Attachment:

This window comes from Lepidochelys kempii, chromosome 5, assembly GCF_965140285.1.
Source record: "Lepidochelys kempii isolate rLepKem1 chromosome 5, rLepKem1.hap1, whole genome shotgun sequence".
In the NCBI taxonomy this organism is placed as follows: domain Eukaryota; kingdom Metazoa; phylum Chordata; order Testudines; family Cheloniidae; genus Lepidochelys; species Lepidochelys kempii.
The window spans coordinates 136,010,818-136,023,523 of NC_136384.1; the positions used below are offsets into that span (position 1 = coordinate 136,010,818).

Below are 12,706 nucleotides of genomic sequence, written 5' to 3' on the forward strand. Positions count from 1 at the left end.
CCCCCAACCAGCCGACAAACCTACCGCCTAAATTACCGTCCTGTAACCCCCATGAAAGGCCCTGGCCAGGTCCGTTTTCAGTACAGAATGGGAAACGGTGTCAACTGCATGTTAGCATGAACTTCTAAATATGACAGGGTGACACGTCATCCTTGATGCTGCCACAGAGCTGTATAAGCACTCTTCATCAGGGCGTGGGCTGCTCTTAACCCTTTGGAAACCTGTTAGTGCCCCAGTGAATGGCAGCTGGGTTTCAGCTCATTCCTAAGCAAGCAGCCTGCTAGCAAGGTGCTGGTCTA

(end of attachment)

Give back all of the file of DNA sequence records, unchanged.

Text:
This window comes from Lepidochelys kempii, chromosome 5, assembly GCF_965140285.1.
Source record: "Lepidochelys kempii isolate rLepKem1 chromosome 5, rLepKem1.hap1, whole genome shotgun sequence".
In the NCBI taxonomy this organism is placed as follows: domain Eukaryota; kingdom Metazoa; phylum Chordata; order Testudines; family Cheloniidae; genus Lepidochelys; species Lepidochelys kempii.
The window spans coordinates 136,010,818-136,023,523 of NC_136384.1; the positions used below are offsets into that span (position 1 = coordinate 136,010,818).

Below are 12,706 nucleotides of genomic sequence, written 5' to 3' on the forward strand. Positions count from 1 at the left end.
CCCCCAACCAGCCGACAAACCTACCGCCTAAATTACCGTCCTGTAACCCCCATGAAAGGCCCTGGCCAGGTCCGTTTTCAGTACAGAATGGGAAACGGTGTCAACTGCATGTTAGCATGAACTTCTAAATATGACAGGGTGACACGTCATCCTTGATGCTGCCACAGAGCTGTATAAGCACTCTTCATCAGGGCGTGGGCTGCTCTTAACCCTTTGGAAACCTGTTAGTGCCCCAGTGAATGGCAGCTGGGTTTCAGCTCATTCCTAAGCAAGCAGCCTGCTAGCAAGGTGCTGGTCTA